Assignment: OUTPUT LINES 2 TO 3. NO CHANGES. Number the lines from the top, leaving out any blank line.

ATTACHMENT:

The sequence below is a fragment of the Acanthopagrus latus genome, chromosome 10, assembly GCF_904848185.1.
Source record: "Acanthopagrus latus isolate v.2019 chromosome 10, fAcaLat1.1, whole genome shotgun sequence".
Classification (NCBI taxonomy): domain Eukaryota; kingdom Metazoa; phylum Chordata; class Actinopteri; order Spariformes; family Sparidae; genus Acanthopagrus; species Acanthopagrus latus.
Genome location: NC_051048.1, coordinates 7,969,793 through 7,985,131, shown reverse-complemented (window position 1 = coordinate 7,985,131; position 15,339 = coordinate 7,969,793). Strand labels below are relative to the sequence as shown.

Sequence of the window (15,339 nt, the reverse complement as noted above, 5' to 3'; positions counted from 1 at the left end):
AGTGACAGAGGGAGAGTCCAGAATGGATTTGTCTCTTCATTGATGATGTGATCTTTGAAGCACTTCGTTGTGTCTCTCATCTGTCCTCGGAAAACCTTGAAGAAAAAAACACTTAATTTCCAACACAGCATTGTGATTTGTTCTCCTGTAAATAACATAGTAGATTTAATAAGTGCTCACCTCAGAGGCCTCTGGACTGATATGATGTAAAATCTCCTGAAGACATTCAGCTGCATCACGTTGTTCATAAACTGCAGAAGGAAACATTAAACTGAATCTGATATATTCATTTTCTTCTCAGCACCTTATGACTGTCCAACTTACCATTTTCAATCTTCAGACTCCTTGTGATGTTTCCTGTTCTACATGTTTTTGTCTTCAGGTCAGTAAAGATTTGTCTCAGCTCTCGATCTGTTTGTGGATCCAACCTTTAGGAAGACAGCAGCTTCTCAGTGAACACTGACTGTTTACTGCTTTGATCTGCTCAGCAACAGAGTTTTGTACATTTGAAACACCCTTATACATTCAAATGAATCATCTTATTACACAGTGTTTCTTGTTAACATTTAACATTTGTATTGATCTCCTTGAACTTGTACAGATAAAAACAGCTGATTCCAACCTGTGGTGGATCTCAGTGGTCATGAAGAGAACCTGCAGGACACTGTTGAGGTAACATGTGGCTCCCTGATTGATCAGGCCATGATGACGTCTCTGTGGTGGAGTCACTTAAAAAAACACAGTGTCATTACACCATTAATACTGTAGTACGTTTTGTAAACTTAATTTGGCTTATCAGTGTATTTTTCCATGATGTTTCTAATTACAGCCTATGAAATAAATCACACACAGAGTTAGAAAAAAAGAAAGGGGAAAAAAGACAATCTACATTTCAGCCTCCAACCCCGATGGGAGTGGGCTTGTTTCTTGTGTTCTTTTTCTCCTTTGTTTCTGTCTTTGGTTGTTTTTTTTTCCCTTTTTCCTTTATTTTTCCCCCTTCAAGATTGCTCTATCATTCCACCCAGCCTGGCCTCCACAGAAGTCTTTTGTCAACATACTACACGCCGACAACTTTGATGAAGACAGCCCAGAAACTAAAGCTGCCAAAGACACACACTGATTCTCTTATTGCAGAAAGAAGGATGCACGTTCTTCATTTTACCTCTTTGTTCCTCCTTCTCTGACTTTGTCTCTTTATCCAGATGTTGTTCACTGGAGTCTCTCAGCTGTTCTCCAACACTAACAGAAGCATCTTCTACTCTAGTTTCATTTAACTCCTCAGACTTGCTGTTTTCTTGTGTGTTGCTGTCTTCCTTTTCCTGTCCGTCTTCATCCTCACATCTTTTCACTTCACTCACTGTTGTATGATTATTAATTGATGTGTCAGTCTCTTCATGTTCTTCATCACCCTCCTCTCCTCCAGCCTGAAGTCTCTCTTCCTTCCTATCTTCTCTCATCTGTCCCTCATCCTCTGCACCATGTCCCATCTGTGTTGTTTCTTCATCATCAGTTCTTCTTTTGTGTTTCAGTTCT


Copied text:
Source record: "Acanthopagrus latus isolate v.2019 chromosome 10, fAcaLat1.1, whole genome shotgun sequence".
Classification (NCBI taxonomy): domain Eukaryota; kingdom Metazoa; phylum Chordata; class Actinopteri; order Spariformes; family Sparidae; genus Acanthopagrus; species Acanthopagrus latus.